The turtles are back! Over the last several weeks we've been seeing Eastern Box Turtles around the homestead. It's typical for this time of year, and spotting one never gets old.
While we were away camping two weeks ago, my neighbor-friend, who was taking care of the chickens, texted me the picture (below) of a turtle digging a nest in the perennial garden (a.k.a. the Fairy Garden) just outside our backdoor.
As soon as we arrived home, we ran over to check out the nest. I had to be sure there were in fact eggs, so very gingerly, using only one finger, I dug down about 4-5 inches until I spotted a clutch of tiny eggs. I stopped digging as soon as I saw three eggs, but from what I've read there could be as many as eleven. Apparently the eggs need 70-80 days of incubation time before hatching, which means we'll have to wait until September, or October. I've also read that depending on the season, and the weather, the babies may over-winter in the nest.
For now, to mark the spot, and protect the nest from foot traffic, and marauding raccoons, we've placed a rock over the nest. The Girl decorated and labelled it "baby turtles". As fall approaches I'll put up a little fence around the echinacea plants that surround the nest so that we might have the opportunity of saying hello! to the hatchlings before they make their way to the forest, or the creek, or wherever it is that baby turtles most want to go. Needless to say, we're all just thrilled! Also so grateful that our neighbor spotted that mama turtle digging her nest, otherwise we might have never known they were down there.
The frogs, too are out in great number. We've been hearing the nightly chorus of treefrogs for weeks now. While eating dinner on the porch one evening, my mom spotted this little fella on one of the deck chairs. We think, according to our trusty Audubon guide, that it's a Cope's Gray Treefrog. From this angle, it has stellar camouflage, but it's inner thigh is a brilliant golden-yellow.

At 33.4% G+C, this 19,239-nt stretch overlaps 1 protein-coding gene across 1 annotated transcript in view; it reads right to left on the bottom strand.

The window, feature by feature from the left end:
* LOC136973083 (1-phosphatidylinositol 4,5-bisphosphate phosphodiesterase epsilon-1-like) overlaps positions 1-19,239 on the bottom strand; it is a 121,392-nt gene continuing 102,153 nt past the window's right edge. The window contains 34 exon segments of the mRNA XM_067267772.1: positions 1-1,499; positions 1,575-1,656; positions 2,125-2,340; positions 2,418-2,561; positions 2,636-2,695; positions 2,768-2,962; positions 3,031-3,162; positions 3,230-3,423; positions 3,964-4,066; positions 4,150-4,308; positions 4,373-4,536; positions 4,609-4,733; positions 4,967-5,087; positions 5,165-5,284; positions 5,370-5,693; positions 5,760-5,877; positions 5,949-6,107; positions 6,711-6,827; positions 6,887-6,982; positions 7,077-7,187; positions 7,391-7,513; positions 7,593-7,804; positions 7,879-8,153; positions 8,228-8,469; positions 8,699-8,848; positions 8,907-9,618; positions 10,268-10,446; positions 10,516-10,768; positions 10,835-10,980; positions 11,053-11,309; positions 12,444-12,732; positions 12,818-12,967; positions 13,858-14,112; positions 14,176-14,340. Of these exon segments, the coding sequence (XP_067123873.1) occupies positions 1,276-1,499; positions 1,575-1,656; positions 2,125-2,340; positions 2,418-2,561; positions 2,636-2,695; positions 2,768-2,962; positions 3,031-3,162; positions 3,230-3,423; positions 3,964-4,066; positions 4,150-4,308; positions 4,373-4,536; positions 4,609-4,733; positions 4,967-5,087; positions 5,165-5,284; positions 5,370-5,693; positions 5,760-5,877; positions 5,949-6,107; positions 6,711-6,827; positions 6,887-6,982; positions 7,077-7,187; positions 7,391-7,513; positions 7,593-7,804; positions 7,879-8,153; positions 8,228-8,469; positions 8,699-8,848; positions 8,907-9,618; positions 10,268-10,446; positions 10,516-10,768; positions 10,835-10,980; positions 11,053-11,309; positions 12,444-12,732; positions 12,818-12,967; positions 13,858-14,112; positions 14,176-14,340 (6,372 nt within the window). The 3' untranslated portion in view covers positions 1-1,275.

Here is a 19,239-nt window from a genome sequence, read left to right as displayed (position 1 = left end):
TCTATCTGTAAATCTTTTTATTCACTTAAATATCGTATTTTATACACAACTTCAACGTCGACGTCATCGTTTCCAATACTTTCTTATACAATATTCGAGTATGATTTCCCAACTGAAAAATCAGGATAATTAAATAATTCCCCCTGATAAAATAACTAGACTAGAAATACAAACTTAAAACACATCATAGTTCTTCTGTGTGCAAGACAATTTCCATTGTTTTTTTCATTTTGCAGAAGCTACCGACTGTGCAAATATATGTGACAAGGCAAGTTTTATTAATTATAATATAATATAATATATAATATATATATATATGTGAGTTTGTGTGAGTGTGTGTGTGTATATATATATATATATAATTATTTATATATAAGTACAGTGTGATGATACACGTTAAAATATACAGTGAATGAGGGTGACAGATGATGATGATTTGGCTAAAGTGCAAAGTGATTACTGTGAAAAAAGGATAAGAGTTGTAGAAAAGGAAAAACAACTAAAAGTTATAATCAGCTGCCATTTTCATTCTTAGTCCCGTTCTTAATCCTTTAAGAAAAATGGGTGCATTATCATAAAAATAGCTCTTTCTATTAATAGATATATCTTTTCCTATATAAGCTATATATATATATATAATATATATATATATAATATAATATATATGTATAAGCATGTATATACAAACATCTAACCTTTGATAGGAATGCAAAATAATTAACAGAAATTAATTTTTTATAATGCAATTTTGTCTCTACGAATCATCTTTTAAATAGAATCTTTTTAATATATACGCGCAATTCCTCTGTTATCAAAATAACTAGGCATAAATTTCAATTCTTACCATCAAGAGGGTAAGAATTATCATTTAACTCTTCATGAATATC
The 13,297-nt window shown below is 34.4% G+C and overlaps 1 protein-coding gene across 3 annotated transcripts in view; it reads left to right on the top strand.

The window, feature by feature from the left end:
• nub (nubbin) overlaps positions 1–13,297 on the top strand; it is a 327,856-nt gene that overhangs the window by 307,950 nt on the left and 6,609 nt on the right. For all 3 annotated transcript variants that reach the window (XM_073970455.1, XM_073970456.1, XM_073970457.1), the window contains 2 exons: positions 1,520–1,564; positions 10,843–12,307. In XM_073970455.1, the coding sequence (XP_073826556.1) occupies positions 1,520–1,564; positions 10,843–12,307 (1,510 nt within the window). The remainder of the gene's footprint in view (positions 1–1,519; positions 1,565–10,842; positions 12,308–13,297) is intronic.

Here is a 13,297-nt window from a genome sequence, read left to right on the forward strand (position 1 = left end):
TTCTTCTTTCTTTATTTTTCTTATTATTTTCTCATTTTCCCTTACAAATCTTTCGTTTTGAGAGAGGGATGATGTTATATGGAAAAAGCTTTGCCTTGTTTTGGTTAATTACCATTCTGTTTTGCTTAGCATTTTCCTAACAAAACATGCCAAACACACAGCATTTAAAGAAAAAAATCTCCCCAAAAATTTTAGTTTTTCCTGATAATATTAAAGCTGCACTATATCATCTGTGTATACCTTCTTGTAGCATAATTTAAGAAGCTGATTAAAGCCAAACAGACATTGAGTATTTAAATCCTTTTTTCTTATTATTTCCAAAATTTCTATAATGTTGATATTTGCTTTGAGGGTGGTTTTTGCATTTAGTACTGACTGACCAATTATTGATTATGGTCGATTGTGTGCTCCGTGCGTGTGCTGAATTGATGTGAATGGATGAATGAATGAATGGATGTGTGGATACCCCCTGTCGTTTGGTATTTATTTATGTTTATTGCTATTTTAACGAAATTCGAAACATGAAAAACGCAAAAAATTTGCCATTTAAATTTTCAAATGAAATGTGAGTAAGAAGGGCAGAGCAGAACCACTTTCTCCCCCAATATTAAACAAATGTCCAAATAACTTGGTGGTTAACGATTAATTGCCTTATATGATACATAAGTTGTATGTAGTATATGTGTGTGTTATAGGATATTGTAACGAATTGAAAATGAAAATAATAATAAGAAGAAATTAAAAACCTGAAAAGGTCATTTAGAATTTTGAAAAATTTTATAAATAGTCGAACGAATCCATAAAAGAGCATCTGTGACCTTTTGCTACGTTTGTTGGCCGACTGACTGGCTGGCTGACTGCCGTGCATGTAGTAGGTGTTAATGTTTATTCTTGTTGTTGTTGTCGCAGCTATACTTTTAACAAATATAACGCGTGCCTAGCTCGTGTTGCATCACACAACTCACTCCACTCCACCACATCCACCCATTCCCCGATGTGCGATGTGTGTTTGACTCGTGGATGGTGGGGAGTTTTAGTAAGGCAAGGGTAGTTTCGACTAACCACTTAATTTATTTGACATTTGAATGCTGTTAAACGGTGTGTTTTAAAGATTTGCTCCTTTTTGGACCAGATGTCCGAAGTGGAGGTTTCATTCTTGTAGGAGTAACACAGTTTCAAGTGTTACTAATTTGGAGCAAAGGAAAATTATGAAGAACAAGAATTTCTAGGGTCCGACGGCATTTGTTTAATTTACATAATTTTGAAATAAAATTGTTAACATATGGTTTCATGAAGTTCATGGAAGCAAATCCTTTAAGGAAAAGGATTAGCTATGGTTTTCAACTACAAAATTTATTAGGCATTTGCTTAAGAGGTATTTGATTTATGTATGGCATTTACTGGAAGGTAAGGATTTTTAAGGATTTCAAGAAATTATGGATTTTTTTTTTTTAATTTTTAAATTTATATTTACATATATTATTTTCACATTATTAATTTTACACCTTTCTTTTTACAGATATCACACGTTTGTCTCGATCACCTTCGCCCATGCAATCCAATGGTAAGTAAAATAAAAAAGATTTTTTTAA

Just yesterday, this little Northern Leopard Frog hopped out of the grass to say hello.
And then...there's this fierce mama. I must have walked past her a dozen times, as I was unloading groceries. Then I heard the Girl shout, "MAMA! There's a giant mama spider with a million babies on her back!"
We see these Wolf Spiders often enough. In fact one, or two have always lived in the chicken coop. Still. I'm always a bit, um, let's say itchy feeling after seeing one. I mean. They're huge. And when they're covered in all those little babies, squirming every which way and back, they look even BIGGER. She kept trying to sneak in the backdoor, and I shooed her over to the mint bed. Steve saw her a few days after later, and she was hanging out on the other side of the house, near the turtle nest.
STAY OUTSIDE, MAMA SPIDER.
Really, you and all those babies will be much more comfortable in the garden.
How about you? What kinds of critters are popping up around your yard?